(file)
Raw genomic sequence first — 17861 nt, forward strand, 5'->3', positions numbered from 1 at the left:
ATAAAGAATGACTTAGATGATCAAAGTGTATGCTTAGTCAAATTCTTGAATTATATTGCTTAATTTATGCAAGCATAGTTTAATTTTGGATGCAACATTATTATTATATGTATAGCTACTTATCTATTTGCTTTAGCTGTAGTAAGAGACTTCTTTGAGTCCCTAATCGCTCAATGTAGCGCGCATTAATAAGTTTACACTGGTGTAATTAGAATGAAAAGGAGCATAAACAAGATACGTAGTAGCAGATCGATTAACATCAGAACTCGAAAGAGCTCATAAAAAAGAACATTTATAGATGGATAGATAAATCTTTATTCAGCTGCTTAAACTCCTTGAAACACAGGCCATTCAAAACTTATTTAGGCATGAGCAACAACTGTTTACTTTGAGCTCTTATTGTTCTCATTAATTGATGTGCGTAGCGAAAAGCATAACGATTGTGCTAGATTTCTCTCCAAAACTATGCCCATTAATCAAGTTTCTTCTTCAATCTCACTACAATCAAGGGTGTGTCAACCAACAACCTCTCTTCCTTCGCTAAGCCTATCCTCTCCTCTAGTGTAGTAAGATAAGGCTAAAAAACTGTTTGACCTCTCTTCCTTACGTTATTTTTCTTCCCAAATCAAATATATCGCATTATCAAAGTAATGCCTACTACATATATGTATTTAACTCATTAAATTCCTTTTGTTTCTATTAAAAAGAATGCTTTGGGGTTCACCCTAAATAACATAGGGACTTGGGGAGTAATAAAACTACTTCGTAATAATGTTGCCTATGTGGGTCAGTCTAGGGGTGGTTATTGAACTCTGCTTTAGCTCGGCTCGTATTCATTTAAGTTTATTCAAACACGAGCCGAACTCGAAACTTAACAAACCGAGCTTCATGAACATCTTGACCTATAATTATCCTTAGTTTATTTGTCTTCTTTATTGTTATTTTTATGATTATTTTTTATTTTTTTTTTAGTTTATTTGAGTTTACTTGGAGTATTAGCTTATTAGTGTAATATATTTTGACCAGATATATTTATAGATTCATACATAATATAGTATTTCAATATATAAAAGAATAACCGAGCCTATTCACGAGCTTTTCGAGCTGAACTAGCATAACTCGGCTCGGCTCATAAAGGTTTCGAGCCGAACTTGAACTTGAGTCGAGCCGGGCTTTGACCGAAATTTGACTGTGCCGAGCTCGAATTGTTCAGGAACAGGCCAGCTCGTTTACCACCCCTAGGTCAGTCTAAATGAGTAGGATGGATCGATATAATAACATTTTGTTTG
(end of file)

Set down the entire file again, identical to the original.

Raw genomic sequence first — 17861 nt, forward strand, 5'->3', positions numbered from 1 at the left:
ATAAAGAATGACTTAGATGATCAAAGTGTATGCTTAGTCAAATTCTTGAATTATATTGCTTAATTTATGCAAGCATAGTTTAATTTTGGATGCAACATTATTATTATATGTATAGCTACTTATCTATTTGCTTTAGCTGTAGTAAGAGACTTCTTTGAGTCCCTAATCGCTCAATGTAGCGCGCATTAATAAGTTTACACTGGTGTAATTAGAATGAAAAGGAGCATAAACAAGATACGTAGTAGCAGATCGATTAACATCAGAACTCGAAAGAGCTCATAAAAAAGAACATTTATAGATGGATAGATAAATCTTTATTCAGCTGCTTAAACTCCTTGAAACACAGGCCATTCAAAACTTATTTAGGCATGAGCAACAACTGTTTACTTTGAGCTCTTATTGTTCTCATTAATTGATGTGCGTAGCGAAAAGCATAACGATTGTGCTAGATTTCTCTCCAAAACTATGCCCATTAATCAAGTTTCTTCTTCAATCTCACTACAATCAAGGGTGTGTCAACCAACAACCTCTCTTCCTTCGCTAAGCCTATCCTCTCCTCTAGTGTAGTAAGATAAGGCTAAAAAACTGTTTGACCTCTCTTCCTTACGTTATTTTTCTTCCCAAATCAAATATATCGCATTATCAAAGTAATGCCTACTACATATATGTATTTAACTCATTAAATTCCTTTTGTTTCTATTAAAAAGAATGCTTTGGGGTTCACCCTAAATAACATAGGGACTTGGGGAGTAATAAAACTACTTCGTAATAATGTTGCCTATGTGGGTCAGTCTAGGGGTGGTTATTGAACTCTGCTTTAGCTCGGCTCGTATTCATTTAAGTTTATTCAAACACGAGCCGAACTCGAAACTTAACAAACCGAGCTTCATGAACATCTTGACCTATAATTATCCTTAGTTTATTTGTCTTCTTTATTGTTATTTTTATGATTATTTTTTATTTTTTTTTTAGTTTATTTGAGTTTACTTGGAGTATTAGCTTATTAGTGTAATATATTTTGACCAGATATATTTATAGATTCATACATAATATAGTATTTCAATATATAAAAGAATAACCGAGCCTATTCACGAGCTTTTCGAGCTGAACTAGCATAACTCGGCTCGGCTCATAAAGGTTTCGAGCCGAACTTGAACTTGAGTCGAGCCGGGCTTTGACCGAAATTTGACTGTGCCGAGCTCGAATTGTTCAGGAACAGGCCAGCTCGTTTACCACCCCTAGGTCAGTCTAAATGAGTAGGATGGATCGATATAATAACATTTTGTTTG